If there’s anything I’ve learnt in the almost 3 weeks of being a mum, it’s that there are so many unknowns and things you just have to improvise and roll with.
Before I had Jenson, I had so many ideas about what I would be like as a parent…unfortunately this didn’t account for what he would be like as a baby and what I would be like as a Mum with the stark reality of him distressed and screaming in front of me. The strength of my urge to want to calm him down and take away his discomfort at any cost is unreal.
Here are some of my ‘what the hell?!’ moments from my first moments as a mum.
My good friend Jess gently told me during my pregnancy that perhaps my ideas about how I’d like my son to sleep (or how I’d like to parent him around sleeping) were not ones I’d have once he was in my arms. And she was right.
For one thing, a newborn baby doesn’t understand or rationalise sleeping. They just do what they do and sleep when they sleep.
For the first nights at home, I sat up awake until 4am with Jenson in my arms – the only way he would settle – and then I’d rouse Gregg who would take over for a few hours before waking me for a feed. It was brutal and I felt like a wreck. It was only when I started co-sleeping (following some great online resources about how to do it as safely as possible) that I was able to get some sleep and start to feel like a normal-ish person again.
I hope that Jenson will move into his own bed but am aware that it may take time and I’m ok with that.
Every parent I’ve spoken to has had a struggle of their own with their baby. For me, Gregg and Jenson, it was having his tongue-tie go untreated until he was almost 3 weeks old. Tongue-tie is a condition that restricts the tongue’s range of motion and it meant that Jenson was not getting enough milk when he was feeding and so was. I imagine, constantly hungry. This meant that he was a bit grouchy and wanted to feed whenever he wasn’t sleeping.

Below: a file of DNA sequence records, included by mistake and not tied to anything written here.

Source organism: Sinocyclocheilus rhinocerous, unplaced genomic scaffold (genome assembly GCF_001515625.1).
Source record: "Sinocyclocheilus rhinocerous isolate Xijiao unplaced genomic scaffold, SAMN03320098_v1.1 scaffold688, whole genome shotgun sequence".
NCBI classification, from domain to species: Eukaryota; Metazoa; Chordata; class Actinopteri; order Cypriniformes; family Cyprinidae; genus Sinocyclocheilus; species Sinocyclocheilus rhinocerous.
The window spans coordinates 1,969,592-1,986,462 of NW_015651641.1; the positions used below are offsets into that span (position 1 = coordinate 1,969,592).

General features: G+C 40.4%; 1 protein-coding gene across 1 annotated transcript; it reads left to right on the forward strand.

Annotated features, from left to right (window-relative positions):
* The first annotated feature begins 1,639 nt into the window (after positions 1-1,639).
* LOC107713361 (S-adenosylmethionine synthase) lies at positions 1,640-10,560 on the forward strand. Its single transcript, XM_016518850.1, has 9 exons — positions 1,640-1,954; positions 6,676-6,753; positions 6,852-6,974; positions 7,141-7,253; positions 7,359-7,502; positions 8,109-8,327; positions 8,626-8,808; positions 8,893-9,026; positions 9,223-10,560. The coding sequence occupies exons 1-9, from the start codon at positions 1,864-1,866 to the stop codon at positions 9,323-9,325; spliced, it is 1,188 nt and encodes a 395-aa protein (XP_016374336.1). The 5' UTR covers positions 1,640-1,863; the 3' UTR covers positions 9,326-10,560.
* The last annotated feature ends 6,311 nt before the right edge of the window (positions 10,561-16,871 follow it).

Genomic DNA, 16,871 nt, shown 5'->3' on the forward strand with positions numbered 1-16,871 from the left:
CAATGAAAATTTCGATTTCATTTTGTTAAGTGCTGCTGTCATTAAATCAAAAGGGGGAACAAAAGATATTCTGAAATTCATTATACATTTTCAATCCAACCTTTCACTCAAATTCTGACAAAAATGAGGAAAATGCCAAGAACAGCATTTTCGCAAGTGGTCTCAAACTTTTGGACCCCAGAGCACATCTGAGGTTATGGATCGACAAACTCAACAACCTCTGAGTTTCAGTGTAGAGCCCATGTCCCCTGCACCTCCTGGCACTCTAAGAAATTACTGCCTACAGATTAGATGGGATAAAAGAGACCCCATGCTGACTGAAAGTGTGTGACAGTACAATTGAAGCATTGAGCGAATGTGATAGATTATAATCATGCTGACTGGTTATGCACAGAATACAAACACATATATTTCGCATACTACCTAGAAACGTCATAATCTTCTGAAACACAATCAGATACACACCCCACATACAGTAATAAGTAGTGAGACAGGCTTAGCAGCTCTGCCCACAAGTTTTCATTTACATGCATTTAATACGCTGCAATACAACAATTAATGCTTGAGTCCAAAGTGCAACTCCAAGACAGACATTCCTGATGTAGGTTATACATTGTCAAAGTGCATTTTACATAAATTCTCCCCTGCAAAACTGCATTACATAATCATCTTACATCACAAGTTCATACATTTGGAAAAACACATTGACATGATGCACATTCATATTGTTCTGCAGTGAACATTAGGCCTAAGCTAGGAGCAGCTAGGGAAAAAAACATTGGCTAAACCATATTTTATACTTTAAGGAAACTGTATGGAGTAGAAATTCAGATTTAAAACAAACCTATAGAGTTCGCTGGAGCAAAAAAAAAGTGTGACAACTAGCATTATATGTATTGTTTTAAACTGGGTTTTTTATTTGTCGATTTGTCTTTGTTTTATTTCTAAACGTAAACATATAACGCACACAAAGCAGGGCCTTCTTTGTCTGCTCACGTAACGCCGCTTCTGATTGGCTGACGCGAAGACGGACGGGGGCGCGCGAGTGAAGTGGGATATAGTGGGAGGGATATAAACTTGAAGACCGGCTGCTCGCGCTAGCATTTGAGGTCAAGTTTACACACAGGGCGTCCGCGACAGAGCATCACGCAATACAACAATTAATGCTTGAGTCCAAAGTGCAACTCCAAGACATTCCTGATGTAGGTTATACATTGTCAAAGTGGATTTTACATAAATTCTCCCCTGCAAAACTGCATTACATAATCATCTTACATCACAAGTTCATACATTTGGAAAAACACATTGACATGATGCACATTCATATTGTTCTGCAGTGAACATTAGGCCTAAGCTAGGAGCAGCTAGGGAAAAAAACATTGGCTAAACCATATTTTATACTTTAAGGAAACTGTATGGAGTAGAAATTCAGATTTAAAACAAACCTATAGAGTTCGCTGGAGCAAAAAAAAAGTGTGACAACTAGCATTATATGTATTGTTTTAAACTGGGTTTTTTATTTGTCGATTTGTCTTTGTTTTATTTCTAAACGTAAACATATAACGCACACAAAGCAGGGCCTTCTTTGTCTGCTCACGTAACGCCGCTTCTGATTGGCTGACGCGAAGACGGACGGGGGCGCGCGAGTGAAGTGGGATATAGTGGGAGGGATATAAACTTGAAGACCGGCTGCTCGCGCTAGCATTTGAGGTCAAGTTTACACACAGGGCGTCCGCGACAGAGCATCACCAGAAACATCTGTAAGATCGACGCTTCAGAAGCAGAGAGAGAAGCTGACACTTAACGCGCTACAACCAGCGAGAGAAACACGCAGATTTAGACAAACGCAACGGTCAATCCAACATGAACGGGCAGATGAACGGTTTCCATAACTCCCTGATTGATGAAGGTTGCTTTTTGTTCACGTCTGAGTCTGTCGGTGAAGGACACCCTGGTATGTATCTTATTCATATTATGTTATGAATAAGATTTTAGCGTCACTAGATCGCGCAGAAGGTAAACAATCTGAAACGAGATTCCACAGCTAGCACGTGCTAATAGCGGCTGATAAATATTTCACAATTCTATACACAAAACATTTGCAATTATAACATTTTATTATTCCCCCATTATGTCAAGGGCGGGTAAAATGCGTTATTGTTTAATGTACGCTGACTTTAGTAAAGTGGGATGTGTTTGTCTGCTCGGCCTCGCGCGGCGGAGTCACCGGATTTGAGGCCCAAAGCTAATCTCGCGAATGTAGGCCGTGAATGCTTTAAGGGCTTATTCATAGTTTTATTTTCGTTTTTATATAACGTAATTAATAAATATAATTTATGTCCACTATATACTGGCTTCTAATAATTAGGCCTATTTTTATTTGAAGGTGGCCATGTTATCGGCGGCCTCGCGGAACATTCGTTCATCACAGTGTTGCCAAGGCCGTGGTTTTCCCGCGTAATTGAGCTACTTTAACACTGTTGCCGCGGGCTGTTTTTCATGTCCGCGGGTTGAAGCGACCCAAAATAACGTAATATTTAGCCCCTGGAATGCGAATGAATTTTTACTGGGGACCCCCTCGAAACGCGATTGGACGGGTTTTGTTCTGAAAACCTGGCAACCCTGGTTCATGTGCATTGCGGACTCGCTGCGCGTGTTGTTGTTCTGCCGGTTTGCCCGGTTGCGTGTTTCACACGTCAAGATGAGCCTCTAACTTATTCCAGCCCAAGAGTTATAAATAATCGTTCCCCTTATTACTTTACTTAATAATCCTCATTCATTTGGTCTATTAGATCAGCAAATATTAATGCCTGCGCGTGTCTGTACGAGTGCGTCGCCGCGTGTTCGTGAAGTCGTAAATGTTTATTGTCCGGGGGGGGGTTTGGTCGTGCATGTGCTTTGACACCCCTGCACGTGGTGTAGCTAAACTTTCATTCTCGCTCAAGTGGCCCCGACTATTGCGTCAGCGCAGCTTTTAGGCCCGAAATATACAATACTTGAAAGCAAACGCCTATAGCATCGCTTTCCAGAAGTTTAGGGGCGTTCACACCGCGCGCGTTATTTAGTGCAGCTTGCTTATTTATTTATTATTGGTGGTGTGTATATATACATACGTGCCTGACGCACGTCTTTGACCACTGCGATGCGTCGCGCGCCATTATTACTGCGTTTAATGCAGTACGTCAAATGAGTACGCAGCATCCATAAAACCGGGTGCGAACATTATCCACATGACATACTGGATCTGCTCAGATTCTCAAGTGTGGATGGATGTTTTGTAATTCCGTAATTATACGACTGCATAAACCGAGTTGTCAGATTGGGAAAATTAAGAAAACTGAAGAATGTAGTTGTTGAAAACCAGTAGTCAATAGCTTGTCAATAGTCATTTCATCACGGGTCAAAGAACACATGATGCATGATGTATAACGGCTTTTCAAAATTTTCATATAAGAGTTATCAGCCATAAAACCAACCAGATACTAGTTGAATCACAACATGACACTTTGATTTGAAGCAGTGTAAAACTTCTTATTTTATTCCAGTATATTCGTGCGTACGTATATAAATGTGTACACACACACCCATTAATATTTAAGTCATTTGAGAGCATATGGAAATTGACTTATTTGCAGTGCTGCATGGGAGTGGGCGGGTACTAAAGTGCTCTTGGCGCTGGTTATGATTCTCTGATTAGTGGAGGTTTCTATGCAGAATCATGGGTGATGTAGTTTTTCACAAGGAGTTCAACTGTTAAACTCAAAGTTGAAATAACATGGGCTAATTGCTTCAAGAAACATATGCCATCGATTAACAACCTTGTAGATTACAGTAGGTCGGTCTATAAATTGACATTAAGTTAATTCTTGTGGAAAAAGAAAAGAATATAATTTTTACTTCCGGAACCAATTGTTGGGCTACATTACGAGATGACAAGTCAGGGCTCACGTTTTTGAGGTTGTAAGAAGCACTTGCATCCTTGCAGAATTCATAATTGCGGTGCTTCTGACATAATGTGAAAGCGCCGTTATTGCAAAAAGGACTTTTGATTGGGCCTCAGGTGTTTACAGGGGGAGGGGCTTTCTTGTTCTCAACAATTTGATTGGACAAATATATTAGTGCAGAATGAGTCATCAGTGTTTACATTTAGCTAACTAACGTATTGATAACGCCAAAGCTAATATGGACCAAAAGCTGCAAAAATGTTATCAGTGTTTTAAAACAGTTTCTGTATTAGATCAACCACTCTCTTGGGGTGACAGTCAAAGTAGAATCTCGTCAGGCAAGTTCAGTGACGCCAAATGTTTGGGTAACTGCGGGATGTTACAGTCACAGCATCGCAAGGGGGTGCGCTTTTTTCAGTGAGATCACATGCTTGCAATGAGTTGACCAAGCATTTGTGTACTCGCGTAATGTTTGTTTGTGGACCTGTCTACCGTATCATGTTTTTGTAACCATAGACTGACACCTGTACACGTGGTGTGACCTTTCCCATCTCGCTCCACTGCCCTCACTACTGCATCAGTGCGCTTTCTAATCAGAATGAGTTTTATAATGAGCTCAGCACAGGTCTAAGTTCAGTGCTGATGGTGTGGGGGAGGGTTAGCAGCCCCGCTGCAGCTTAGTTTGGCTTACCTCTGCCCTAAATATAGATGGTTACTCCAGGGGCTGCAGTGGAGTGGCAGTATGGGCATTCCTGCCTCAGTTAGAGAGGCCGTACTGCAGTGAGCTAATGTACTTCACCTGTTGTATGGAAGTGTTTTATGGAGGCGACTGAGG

He’s also not the most contented of babies and cries a fair bit, especially when having his nappy changed and when he’s in his car seat – how he hates his car seat and car journeys! My visions of him lying contentedly in his own bed and being generally peaceful have not yet come to pass.
But then again, he’s a baby and is finding his feet in the world after 9 months of amniotic floating. So I think it’s normal.
It would be easy to think that we’re doing something wrong (I mean, maybe we are!) but actually, the most important thing I’ve found is to not compare myself with other parents, to focus instead on my son and to remember that everyone has their own difficulties with their baby. The tongue-tie and his crying are our difficulties and that’s ok.
Ok, Jenson is going to be mortified one day if he comes across this blog post, but there are so many things I wasn’t aware of with a baby that completely confound me or make me laugh…things I sort of wish I had known in advance (but am also happy that I had no clue about!).
Like how loud baby farts are – seriously, one was so loud it made Gregg jump.
Like how many times a day a baby poos. You just change him and then he goes and does another whopper. Where do they store it?!
Like all the strange names we call him – snufflepug, milky chops, grumbletumskin, Peanut, little babbitt…and the list goes on!
Like the strange things that will calm them down. For Jenson, you can stop a hysterical crying fit by putting the hairdryer on and pointing it in his direction (thanks Bekki for that recommendation!)
Like the things we find ourselves doing to calm him down – Gregg’s favourite move is lifting him into the air, Lion King style.
Like how we were willing to buy anything in the hope that it will make him calm in the car, willing to settle by himself for just 5 minutes.
Like how I am willing to whip my boobs out in public to feed Jenson without a second thought after being a prude for much of my life.
There have been so many ‘what the hell?!?’ moments in these first few weeks of Jenson’s life. But also so many moments of wonder and happiness. I wouldn’t give this experience up, regardless of all the ‘what the hell’ moments I find myself in.